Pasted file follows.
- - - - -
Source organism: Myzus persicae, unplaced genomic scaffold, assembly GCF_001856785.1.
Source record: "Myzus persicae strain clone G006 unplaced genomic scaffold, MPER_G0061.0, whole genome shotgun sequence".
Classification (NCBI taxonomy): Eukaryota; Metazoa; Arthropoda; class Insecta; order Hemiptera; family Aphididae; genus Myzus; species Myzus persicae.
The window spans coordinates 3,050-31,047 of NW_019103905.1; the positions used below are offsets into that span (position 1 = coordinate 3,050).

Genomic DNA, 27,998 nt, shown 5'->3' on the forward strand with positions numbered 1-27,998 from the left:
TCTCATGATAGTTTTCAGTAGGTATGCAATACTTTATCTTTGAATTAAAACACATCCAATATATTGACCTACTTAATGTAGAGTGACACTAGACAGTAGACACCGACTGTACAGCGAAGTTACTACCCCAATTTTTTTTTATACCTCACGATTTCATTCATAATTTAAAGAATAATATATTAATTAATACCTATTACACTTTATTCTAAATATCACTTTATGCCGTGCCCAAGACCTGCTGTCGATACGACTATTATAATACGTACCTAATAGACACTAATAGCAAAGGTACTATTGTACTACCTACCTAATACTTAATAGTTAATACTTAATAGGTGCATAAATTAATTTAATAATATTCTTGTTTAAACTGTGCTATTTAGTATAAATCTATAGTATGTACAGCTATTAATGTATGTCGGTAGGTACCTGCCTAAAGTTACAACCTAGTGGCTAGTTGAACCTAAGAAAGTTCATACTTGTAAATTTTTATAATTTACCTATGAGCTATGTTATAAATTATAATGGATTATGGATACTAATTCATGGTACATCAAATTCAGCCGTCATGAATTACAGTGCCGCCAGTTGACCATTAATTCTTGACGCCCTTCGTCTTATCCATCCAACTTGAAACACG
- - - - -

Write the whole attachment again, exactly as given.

Source organism: Myzus persicae, unplaced genomic scaffold, assembly GCF_001856785.1.
Source record: "Myzus persicae strain clone G006 unplaced genomic scaffold, MPER_G0061.0, whole genome shotgun sequence".
Classification (NCBI taxonomy): Eukaryota; Metazoa; Arthropoda; class Insecta; order Hemiptera; family Aphididae; genus Myzus; species Myzus persicae.
The window spans coordinates 3,050-31,047 of NW_019103905.1; the positions used below are offsets into that span (position 1 = coordinate 3,050).

Genomic DNA, 27,998 nt, shown 5'->3' on the forward strand with positions numbered 1-27,998 from the left:
TCTCATGATAGTTTTCAGTAGGTATGCAATACTTTATCTTTGAATTAAAACACATCCAATATATTGACCTACTTAATGTAGAGTGACACTAGACAGTAGACACCGACTGTACAGCGAAGTTACTACCCCAATTTTTTTTTATACCTCACGATTTCATTCATAATTTAAAGAATAATATATTAATTAATACCTATTACACTTTATTCTAAATATCACTTTATGCCGTGCCCAAGACCTGCTGTCGATACGACTATTATAATACGTACCTAATAGACACTAATAGCAAAGGTACTATTGTACTACCTACCTAATACTTAATAGTTAATACTTAATAGGTGCATAAATTAATTTAATAATATTCTTGTTTAAACTGTGCTATTTAGTATAAATCTATAGTATGTACAGCTATTAATGTATGTCGGTAGGTACCTGCCTAAAGTTACAACCTAGTGGCTAGTTGAACCTAAGAAAGTTCATACTTGTAAATTTTTATAATTTACCTATGAGCTATGTTATAAATTATAATGGATTATGGATACTAATTCATGGTACATCAAATTCAGCCGTCATGAATTACAGTGCCGCCAGTTGACCATTAATTCTTGACGCCCTTCGTCTTATCCATCCAACTTGAAACACG